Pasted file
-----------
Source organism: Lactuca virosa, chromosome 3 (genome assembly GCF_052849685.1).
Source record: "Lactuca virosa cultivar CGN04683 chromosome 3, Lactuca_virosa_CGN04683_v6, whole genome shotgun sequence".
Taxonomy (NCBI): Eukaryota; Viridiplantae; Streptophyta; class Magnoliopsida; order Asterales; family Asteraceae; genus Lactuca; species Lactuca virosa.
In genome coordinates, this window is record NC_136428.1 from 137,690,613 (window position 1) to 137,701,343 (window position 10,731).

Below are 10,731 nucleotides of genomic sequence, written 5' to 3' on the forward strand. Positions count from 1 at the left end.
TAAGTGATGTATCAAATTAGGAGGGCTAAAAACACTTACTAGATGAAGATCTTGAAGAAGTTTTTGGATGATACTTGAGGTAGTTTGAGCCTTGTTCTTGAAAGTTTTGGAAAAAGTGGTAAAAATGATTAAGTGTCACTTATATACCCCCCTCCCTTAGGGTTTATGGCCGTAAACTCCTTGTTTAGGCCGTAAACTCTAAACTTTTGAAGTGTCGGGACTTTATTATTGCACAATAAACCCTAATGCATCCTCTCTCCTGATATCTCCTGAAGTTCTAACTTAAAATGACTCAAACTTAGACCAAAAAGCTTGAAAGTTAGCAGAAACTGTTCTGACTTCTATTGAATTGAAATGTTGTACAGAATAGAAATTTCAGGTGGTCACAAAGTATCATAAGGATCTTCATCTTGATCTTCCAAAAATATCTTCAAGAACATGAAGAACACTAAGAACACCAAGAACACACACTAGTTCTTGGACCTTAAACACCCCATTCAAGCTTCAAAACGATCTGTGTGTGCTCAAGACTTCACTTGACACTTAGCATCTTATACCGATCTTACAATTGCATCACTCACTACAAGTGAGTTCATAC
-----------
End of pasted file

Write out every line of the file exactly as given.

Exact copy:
Source organism: Lactuca virosa, chromosome 3 (genome assembly GCF_052849685.1).
Source record: "Lactuca virosa cultivar CGN04683 chromosome 3, Lactuca_virosa_CGN04683_v6, whole genome shotgun sequence".
Taxonomy (NCBI): Eukaryota; Viridiplantae; Streptophyta; class Magnoliopsida; order Asterales; family Asteraceae; genus Lactuca; species Lactuca virosa.
In genome coordinates, this window is record NC_136428.1 from 137,690,613 (window position 1) to 137,701,343 (window position 10,731).

Below are 10,731 nucleotides of genomic sequence, written 5' to 3' on the forward strand. Positions count from 1 at the left end.
TAAGTGATGTATCAAATTAGGAGGGCTAAAAACACTTACTAGATGAAGATCTTGAAGAAGTTTTTGGATGATACTTGAGGTAGTTTGAGCCTTGTTCTTGAAAGTTTTGGAAAAAGTGGTAAAAATGATTAAGTGTCACTTATATACCCCCCTCCCTTAGGGTTTATGGCCGTAAACTCCTTGTTTAGGCCGTAAACTCTAAACTTTTGAAGTGTCGGGACTTTATTATTGCACAATAAACCCTAATGCATCCTCTCTCCTGATATCTCCTGAAGTTCTAACTTAAAATGACTCAAACTTAGACCAAAAAGCTTGAAAGTTAGCAGAAACTGTTCTGACTTCTATTGAATTGAAATGTTGTACAGAATAGAAATTTCAGGTGGTCACAAAGTATCATAAGGATCTTCATCTTGATCTTCCAAAAATATCTTCAAGAACATGAAGAACACTAAGAACACCAAGAACACACACTAGTTCTTGGACCTTAAACACCCCATTCAAGCTTCAAAACGATCTGTGTGTGCTCAAGACTTCACTTGACACTTAGCATCTTATACCGATCTTACAATTGCATCACTCACTACAAGTGAGTTCATAC